DETROIT -- The John Hancock All-Star FanFest has provided fans of all ages with many ways to get an inside look at the game of baseball. At the Baseball Cares booth, fans have the opportunity to see and experience the ways Major League Baseball continues to reach out to its national and local communities to strives to make a difference. "Major League Baseball is committed to empowering the community with different programs and partnerships," said Jana Perry, manager of Community Affairs and Educational Programming for Major League Baseball. "It's our hope that they know that we care about the communities where we live and where baseball is played." The Baseball Cares booth is set up each day at FanFest, featuring many of MLB's community initiatives. It highlights its official charity, Boys & Girls Clubs of America, and other partnerships: Kindervision, which features child safety videos; The Pledge with the Partnership for a Drug Free America, a commitment by youth to stay drug free; The American Heart Association; Team (Techniques for Effective Alcohol Management); the John Hancock Roberto Clemente Man of the Year Award; and Play It Smart When It Comes to the Sun, a skin cancer awareness program.
Another important partnership featured at the booth is MLB's relationship with the Jackie Robinson Foundation, which promotes the Hall of Famer's legacy and provides scholarships for youth who otherwise would not be able to attend college. "The Jackie Robinson Foundation has this incredible No. 42 figure filled with baseballs -- for a one dollar suggested donation, people can guess how many baseballs are in the figure. Whoever guesses closest to the actual amount will win a No. 42 authentic Dodgers jersey signed by [Jackie's wife], Rachel Robinson." The second-place guess will receive a signed copy of a book written by Rachel -- "An Intimate Portrait." The third-place guess will receive a signed copy of "Promises to Keep," written by Jackie's daughter, Sharon Robinson. Local children participated in the Baseball Cares booth display, as well. Their artwork was hung near the booth to celebrate the life of another imporant baseball hero, Hall of Famer Roberto Clemente. "Children in the Detroit area have drawn lovely pictures about Roberto Clemente's life," she said. "We're promoting the Man of the Year award so folks know what we do to carry on his legacy." The Kindervision display at the Baseball Cares booth was a popular display, as well. The staff made videos of children as a safety measure designed to protect families in the event their children become missing. "It's a good way for parents to have their children on video if something were to happen, so that authorites would know their voice and their hair color -- because often times parents forget these things in a crisis," Perry said. MLB also has many health initiatives throughout the year to combat diseases such as cancer, promoting the importance of regular breast cancer and prostate cancer screenings and safety precautions concerning skin cancer. "It's a seven-year partnership that we have [with the MLB Players Association and the American Academy of Dermatology], it's a public awareness campaign about skin cancer," Perry said. In addition to the many community initiatives MLB has been involved with, it also takes great pride in the children's organizations it helps support, such as Boys & Girls Clubs of America. "We're promoting National Kids Day with the Boys & Girls Clubs of America, which will take place on Sunday, Aug. 7," Perry said. "What we're trying to promote is parents spending time with their children, doing fun activities like going to a ballgame." Local children are also involved in the All-Star events this week, participating as flag bearers during pregame ceremonies at the Futures Game and the Century 21 Home Run Derby, as well as throwing out the ceremonial first pitch prior to the All-Star Game.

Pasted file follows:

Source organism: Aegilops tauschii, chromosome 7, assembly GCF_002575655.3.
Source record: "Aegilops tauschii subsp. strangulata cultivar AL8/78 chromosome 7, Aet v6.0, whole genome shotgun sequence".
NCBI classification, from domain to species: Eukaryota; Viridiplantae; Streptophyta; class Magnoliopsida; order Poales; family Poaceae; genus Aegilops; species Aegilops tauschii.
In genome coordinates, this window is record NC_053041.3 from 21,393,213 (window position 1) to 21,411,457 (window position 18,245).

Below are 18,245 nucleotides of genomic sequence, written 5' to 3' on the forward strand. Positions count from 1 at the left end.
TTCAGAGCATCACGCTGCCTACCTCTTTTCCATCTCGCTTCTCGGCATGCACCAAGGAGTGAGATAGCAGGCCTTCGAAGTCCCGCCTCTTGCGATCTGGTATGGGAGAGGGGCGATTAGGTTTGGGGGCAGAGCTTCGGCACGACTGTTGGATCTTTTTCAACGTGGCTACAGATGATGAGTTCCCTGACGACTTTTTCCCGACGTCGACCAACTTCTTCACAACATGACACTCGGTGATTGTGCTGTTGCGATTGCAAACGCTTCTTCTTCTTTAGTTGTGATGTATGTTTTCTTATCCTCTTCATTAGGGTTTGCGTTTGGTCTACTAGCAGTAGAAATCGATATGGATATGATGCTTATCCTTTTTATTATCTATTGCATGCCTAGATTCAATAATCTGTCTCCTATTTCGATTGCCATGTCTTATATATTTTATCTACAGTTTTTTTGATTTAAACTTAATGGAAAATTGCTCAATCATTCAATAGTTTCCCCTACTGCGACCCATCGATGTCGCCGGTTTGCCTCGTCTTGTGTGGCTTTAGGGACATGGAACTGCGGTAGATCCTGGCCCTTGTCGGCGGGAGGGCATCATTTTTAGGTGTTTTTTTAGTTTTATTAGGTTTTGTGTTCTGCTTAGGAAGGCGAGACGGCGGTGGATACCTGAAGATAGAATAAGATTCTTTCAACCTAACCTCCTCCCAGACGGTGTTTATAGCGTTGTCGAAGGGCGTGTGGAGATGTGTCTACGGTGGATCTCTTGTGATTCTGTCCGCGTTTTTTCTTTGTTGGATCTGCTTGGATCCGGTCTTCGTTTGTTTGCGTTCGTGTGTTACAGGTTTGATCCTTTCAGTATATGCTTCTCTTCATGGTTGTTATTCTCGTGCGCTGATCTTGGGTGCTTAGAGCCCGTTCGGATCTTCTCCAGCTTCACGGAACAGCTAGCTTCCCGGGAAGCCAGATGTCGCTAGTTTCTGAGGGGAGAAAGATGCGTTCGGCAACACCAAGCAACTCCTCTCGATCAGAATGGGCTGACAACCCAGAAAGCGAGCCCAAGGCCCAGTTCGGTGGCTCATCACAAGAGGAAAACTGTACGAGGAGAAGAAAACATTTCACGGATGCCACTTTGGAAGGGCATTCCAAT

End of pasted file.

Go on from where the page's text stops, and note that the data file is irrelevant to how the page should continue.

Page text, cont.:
Christie Cowles is a reporter for MLB.com. This story was not subject to the approval of Major League Baseball or its clubs.